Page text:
February 23, 2013

2nd Sunday of Lent - C


The Example of the Son of God, Continued

This passage is near the midpoint in Luke’s report of the life of Jesus (the midpoint is at 9:51, when Jesus completes his ministry in Galilee and begins his journey to Jerusalem) [1] .  

A week ago, we heard the beginning of Jesus’ public ministry with the passage about the temptations in the desert (Luke 4: 1 – 13).  Looking at two key words found in both passages might help connect the some of the themes that Luke seems to emphasize.  In this way,  these two passages also help us focus on the purpose of  Lent [2].

Those two words are “Son” and “Jerusalem.”

In the first passage, in overcoming the three temptations, Jesus teaches us how the Son of God lives his life.  He does not putt himself and even his legitimate needs first.   He does not aim at controlling or ruling over others.  And he chooses to live according to the will of the Father.  

Now, in this second passage, the Father approves of the Son, and commands all to “listen to him.”  Jesus is the Son par excellence in choosing to do the Father’s will.

It is in fulfilling the Father’s will that he is “going to accomplish [his exodus] in Jerusalem.”

In the first passage, Jerusalem is the setting of the third temptation.  There, the devil tempts Jesus to test God. 

At the end of his earthly life, it will be Jerusalem where Jesus carries out his ultimate act of filial devotion and trust in the Father, “Father, into your hands I commend my spirit” (23:46).  That is the exodus he is to accomplish.

There, the example of “the chosen Son of God” who we are invited to listen to, imitate, and follow.   

It is not just a journey for Lent.  It is the journey for life!

[1] and [2] Francis J. Moloney, The Gospel of the Lord, Reflections on the Gospel Readings Year C. Collegeville, MN. Liturgical Press, 1991; p. 74.

2nd Sunday of Lent - C (February 24, 2013)


Image: Carl Heinrich Bloch, Transfiguration

February 15, 2013

1st Sunday of Lent


The Son of God

The devil twice uses the phrase “the Son of God” in his challenges (temptations).  And Jesus three times teaches how the Son of God operates – with self, with others, and with God.

First, the Son of God is not self-centered, even when it comes to taking care of his legitimate needs (his hunger after forty days of eating nothing).

Second, the Son of God does not seek to control others.

Third, the Son of God does not manipulate God.  He lives his life according to the will of God.

Most significantly, the place of the third temptation – to challenge God is Jerusalem. [1]   There, at the end of His earthly life, the Son of God will ultimately render his very life to the will of the Father. 

[1] Luke Timothy Johnson, The Gospel of Luke, Sacra Pagina Series. Collegeville, MN. Liturgical Press, 1991; p. 90.

1st Sunday of Lent - C (February 17, 2013)


February 8, 2013

5th Sunday - C


“They Left Everything and Followed Him”

What did Simon and his companions leave behind?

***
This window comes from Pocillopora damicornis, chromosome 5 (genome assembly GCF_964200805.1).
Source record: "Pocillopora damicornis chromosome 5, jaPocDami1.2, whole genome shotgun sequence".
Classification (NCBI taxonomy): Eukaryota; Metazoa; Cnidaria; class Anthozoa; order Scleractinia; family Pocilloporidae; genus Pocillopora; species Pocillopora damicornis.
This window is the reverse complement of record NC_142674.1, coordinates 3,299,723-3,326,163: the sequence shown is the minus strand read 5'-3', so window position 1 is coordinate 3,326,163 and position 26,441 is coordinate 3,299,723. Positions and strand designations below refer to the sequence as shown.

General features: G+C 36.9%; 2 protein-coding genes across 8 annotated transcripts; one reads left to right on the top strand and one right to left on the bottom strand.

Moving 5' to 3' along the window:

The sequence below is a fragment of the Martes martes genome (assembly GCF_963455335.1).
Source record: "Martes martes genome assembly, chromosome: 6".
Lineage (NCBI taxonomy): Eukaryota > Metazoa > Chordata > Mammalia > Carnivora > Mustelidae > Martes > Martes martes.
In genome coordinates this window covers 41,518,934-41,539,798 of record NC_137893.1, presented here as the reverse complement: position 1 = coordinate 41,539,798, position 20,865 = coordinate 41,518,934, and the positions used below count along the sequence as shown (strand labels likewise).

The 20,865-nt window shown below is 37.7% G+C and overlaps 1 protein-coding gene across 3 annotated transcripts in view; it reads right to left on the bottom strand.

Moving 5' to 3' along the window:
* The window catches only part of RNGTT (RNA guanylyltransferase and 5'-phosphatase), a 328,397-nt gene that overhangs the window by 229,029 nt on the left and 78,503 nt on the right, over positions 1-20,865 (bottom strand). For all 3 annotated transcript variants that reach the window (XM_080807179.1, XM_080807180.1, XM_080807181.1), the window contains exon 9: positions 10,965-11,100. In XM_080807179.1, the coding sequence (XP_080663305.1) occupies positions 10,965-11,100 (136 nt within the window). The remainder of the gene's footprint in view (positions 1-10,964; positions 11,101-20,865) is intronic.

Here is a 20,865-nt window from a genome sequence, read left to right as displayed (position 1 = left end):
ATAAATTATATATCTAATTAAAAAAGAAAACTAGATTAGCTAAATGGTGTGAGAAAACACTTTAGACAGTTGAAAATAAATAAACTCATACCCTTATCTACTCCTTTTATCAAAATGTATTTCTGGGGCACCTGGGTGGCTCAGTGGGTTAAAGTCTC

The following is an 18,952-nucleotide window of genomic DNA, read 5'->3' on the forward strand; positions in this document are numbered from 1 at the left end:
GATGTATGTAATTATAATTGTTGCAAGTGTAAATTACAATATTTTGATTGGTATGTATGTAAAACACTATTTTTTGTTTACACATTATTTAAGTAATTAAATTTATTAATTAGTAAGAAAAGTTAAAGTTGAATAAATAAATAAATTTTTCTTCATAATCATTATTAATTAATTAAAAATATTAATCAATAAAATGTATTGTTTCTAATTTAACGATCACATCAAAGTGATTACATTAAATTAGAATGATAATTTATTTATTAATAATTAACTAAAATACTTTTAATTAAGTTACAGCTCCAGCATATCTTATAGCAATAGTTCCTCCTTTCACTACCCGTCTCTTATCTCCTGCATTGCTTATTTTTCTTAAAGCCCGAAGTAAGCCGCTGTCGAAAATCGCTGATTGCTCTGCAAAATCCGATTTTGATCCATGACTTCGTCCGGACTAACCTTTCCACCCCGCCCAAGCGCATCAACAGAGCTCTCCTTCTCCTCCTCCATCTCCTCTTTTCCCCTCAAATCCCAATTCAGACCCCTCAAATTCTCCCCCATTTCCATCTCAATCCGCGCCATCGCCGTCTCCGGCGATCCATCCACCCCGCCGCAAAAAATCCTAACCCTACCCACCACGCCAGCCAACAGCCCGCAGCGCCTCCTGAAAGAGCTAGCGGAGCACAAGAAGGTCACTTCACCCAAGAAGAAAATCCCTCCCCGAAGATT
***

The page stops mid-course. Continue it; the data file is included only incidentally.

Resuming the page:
The list that often comes to mind includes their boats, nets, fishing gears  a career….  While it’s not included by Luke, one can also think of their families, the father Zebedee in the case of James and John….

How about their expertise and hardworking attitude in their trade?  Remember that Simon said to Jesus, “We have worked hard all night….”

They left those things and people. 

Not because they are bad.

In fact, they are good.  After all, Jesus made use of their skills and their boat in his preaching ministry [1] when he got “into one of the boats, the one belonging to Simon. [He] asked him to put out a short distance from the shore. Then he sat down and taught the crowds from the boat.”

How about the bad stuff? 

At Jesus’ encouragement, “Do not be afraid,” they also left their weaknesses, sins, and doubts behind. Simon admitted that he is “a sinful man.”

What holds me back in following Jesus? Positive things? Negative things? My doubts? My sins? 

Jesus knows who he calls. 

And it’s not about whether I have the right stuff or not. It’s not about whether I am good enough or not. 

It is about the One who calls. He urges me, “Do not be afraid.” And he calls me to follow him.

Earlier in Luke’s Gospel, Mary was told and accepted the angel’s words, “Nothing will impossible for God” (Luke 1: 37) 
How about me?

[1] Francis J. Moloney, The Gospel of the Lord, Reflections on the Gospel Readings Year C. Collegeville, MN. Liturgical Press, 1991; p. 124.

[2] Luke Timothy Johnson, The Gospel of Luke, Sacra Pagina Series. Collegeville, MN. Liturgical Press, 1991; p. 90.

5th Sunday - C (February 10, 2013)


Image source:  Raphael, 1483-1520. Miraculous Draught of Fishes.

February 1, 2013

4th Sunday - C


Why Is Jesus not Accepted?

The people of Nazareth “were amazed at the gracious words that came from [Jesus'] mouth. They even “spoke highly of him.” So, they recognized and acknowledged that what Jesus was saying was amazing.

Prior to this time in their synagogue, they already heard of what he had done, and acknowledged that his deeds were special also. Therefore, they demanded Jesus to “do here in your native place the things that we heard were done in Capernaum.”

So, the knew what he said and did were extraordinary.Ir

Yet, they could not comprehend how it was possible that “the son of Joseph,” that ordinary neighbor whom they thought they knew, could say and do all that.

In the end, they could not see beyond the ordinary.  Maybe he was just too ordinary for him.

So, they rejected him.

Consequently, Jesus would never return to Nazareth [1]

Can I see God and God's extraordinary love in the ordinary people, things, and events of life?

[1] Francis J. Moloney, The Gospel of the Lord, Reflections on the Gospel Readings Year C. Collegeville, MN. Liturgical Press, 1991; p. 122.

4th Sunday - C (February 3, 2013)


Image source: Gerard van Honthorst - Childhood of Christ